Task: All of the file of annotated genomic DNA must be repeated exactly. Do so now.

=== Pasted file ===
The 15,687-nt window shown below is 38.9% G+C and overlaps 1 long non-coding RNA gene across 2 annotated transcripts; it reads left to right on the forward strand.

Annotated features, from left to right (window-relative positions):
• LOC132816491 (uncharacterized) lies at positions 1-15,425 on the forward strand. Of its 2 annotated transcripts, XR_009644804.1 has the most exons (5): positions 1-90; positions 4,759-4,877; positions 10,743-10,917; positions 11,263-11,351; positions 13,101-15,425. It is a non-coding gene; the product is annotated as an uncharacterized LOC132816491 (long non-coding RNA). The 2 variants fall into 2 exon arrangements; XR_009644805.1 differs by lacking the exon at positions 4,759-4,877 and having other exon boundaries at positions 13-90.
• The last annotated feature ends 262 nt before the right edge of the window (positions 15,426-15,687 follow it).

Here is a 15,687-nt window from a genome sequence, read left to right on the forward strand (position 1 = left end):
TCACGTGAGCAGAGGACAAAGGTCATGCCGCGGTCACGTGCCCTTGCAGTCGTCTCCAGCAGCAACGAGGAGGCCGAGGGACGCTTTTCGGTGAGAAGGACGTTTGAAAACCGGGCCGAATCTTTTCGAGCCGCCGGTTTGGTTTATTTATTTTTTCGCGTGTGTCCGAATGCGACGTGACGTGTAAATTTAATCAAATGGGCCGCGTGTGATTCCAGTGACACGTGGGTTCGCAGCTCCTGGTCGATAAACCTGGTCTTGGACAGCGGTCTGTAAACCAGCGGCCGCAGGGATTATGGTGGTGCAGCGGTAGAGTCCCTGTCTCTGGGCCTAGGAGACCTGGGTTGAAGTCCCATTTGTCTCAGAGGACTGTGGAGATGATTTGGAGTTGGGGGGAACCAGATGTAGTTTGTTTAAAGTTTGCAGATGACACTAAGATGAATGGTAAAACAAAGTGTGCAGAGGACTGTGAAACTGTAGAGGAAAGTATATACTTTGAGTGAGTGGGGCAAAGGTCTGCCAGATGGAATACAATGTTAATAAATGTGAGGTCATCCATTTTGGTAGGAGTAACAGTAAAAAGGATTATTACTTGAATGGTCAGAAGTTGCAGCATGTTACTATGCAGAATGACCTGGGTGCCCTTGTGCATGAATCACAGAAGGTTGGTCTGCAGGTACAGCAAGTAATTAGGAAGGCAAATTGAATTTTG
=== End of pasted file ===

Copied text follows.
The 15,687-nt window shown below is 38.9% G+C and overlaps 1 long non-coding RNA gene across 2 annotated transcripts; it reads left to right on the forward strand.

Annotated features, from left to right (window-relative positions):
• LOC132816491 (uncharacterized) lies at positions 1-15,425 on the forward strand. Of its 2 annotated transcripts, XR_009644804.1 has the most exons (5): positions 1-90; positions 4,759-4,877; positions 10,743-10,917; positions 11,263-11,351; positions 13,101-15,425. It is a non-coding gene; the product is annotated as an uncharacterized LOC132816491 (long non-coding RNA). The 2 variants fall into 2 exon arrangements; XR_009644805.1 differs by lacking the exon at positions 4,759-4,877 and having other exon boundaries at positions 13-90.
• The last annotated feature ends 262 nt before the right edge of the window (positions 15,426-15,687 follow it).

Here is a 15,687-nt window from a genome sequence, read left to right on the forward strand (position 1 = left end):
TCACGTGAGCAGAGGACAAAGGTCATGCCGCGGTCACGTGCCCTTGCAGTCGTCTCCAGCAGCAACGAGGAGGCCGAGGGACGCTTTTCGGTGAGAAGGACGTTTGAAAACCGGGCCGAATCTTTTCGAGCCGCCGGTTTGGTTTATTTATTTTTTCGCGTGTGTCCGAATGCGACGTGACGTGTAAATTTAATCAAATGGGCCGCGTGTGATTCCAGTGACACGTGGGTTCGCAGCTCCTGGTCGATAAACCTGGTCTTGGACAGCGGTCTGTAAACCAGCGGCCGCAGGGATTATGGTGGTGCAGCGGTAGAGTCCCTGTCTCTGGGCCTAGGAGACCTGGGTTGAAGTCCCATTTGTCTCAGAGGACTGTGGAGATGATTTGGAGTTGGGGGGAACCAGATGTAGTTTGTTTAAAGTTTGCAGATGACACTAAGATGAATGGTAAAACAAAGTGTGCAGAGGACTGTGAAACTGTAGAGGAAAGTATATACTTTGAGTGAGTGGGGCAAAGGTCTGCCAGATGGAATACAATGTTAATAAATGTGAGGTCATCCATTTTGGTAGGAGTAACAGTAAAAAGGATTATTACTTGAATGGTCAGAAGTTGCAGCATGTTACTATGCAGAATGACCTGGGTGCCCTTGTGCATGAATCACAGAAGGTTGGTCTGCAGGTACAGCAAGTAATTAGGAAGGCAAATTGAATTTTG